A team of researchers has announced the discovery of a new group of viruses in the oceans. Hitherto elusive, they play a major role in bacterial regulation.
The ocean is crowded: no less than 10 million viruses can be in a single milliliter of water. While most are known, others on the other hand remain out of sight. At least until now. A team of microbiologists announced the discovery of a family of viruses previously unknown that dominates the ocean and can not be detected by standard laboratory tests. The researchers suspect that this viral family could also exist out of the ocean, and perhaps even inside our body.
“We do not think it’s ocean-specific,” says environmental microbiologist Martin Polz of the Massachusetts Institute of Technology (MIT).
The researchers analyzed three months of water samples taken from the ocean off the coast of Massachusetts. They then succeeded in isolating and studying specimens of these viruses, which are a missing link in the evolution of viruses, and play an important role in the regulation of bacterial populations. What they found floating in the water is also remarkable by the fact that these viruses do not look like any other.
According to the researchers, the most abundant viruses worldwide are double-stranded DNA viruses (dsDNA), of which the “tail” variety (Caudovirales) is the best known. The tailless specimens discussed here are much less well known, mainly because their biological characteristics are not easily detectable by common tests. But it is now done, since researchers have been able to sequence their DNA. They also named this new group “Autolykiviridae” – after Autolycos, a character from Greek mythology known to be difficult to catch.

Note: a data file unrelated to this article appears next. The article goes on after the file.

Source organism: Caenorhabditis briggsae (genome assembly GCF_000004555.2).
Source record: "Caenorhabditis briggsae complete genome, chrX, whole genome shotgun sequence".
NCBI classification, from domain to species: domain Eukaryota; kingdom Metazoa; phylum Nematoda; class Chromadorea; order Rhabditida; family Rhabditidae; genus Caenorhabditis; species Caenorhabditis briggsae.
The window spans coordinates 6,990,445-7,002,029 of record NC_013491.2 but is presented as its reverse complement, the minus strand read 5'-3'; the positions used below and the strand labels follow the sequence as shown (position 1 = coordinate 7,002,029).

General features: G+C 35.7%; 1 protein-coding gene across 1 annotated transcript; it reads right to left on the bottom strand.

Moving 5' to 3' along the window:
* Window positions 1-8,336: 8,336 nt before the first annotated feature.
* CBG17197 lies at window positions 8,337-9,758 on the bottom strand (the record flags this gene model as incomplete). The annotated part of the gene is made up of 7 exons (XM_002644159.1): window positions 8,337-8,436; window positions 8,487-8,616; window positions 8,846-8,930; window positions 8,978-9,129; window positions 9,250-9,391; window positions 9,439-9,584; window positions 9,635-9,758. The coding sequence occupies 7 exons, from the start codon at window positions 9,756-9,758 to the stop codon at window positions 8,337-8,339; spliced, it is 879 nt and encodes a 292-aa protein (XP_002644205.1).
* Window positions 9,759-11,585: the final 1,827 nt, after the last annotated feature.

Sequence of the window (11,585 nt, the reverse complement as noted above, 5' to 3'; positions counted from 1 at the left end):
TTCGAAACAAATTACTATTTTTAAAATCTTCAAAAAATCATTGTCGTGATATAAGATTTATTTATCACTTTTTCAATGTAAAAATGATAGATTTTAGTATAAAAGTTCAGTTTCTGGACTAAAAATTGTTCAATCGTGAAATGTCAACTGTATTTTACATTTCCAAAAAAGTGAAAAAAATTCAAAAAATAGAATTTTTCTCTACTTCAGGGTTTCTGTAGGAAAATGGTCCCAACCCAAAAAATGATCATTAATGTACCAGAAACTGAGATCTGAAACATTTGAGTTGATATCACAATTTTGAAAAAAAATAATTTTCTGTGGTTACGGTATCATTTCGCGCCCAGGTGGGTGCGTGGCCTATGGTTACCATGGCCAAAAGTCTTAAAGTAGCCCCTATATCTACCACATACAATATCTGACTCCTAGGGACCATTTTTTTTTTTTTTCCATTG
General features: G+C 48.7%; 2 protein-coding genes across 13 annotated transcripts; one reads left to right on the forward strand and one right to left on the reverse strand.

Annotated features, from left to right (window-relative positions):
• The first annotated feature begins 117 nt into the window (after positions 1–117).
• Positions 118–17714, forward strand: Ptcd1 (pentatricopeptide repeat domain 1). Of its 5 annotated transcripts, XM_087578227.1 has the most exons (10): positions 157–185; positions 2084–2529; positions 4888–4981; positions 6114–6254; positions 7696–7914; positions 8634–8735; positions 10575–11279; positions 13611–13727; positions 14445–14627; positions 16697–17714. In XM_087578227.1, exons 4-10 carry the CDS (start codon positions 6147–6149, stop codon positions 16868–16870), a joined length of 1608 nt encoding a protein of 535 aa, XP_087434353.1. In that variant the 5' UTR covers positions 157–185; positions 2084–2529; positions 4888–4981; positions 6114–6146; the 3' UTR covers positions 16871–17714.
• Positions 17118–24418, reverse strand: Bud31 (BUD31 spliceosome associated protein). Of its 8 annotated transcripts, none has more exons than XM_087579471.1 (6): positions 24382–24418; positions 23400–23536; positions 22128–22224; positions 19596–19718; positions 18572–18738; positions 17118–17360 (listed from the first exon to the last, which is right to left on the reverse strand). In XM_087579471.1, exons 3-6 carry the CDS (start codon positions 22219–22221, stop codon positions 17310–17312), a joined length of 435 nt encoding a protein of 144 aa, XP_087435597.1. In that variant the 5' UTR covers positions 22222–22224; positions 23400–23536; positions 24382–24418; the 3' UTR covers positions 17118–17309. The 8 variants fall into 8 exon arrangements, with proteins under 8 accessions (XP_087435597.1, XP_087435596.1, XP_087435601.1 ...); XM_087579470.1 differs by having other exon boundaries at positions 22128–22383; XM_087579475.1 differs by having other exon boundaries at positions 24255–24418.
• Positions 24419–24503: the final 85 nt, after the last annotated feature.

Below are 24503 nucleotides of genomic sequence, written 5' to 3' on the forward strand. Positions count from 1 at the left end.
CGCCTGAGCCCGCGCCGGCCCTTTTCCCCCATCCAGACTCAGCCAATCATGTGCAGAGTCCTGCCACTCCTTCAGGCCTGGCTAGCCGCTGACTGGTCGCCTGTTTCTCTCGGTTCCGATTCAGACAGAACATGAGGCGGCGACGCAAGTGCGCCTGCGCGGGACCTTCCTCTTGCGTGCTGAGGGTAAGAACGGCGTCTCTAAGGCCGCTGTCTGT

These tailed viruses appear to be representatives of an older viral lineage defined by specific types of capsid – the proteinaceous shell that surrounds viral DNA. The latter commonly infect animals and unicellular organisms, but not bacteria.
The genomes of this new family are very short compared to the tail viruses, because they consist of about 10,000 bases, instead of 40,000 to 50,000 in general for the tail viruses. Moreover, while most viruses only attack one or two types of bacteria, they seem to be able to infect dozens different, suggesting that they play a disproportionate role in terms of regulation of bacterial life in the ocean.
This ruthless efficiency might not be limited to the ocean, as this new group of viruses seems indeed to be particularly widespread. The researchers suggest that we could actually find them in the human microbiome. Indeed, by sifting through the DNA databases to see if scientists had ever studied similar viruses, the stomach appeared in the results. Further research will be needed to understand the implications of these viruses – whether in the ocean or in other ecosystems.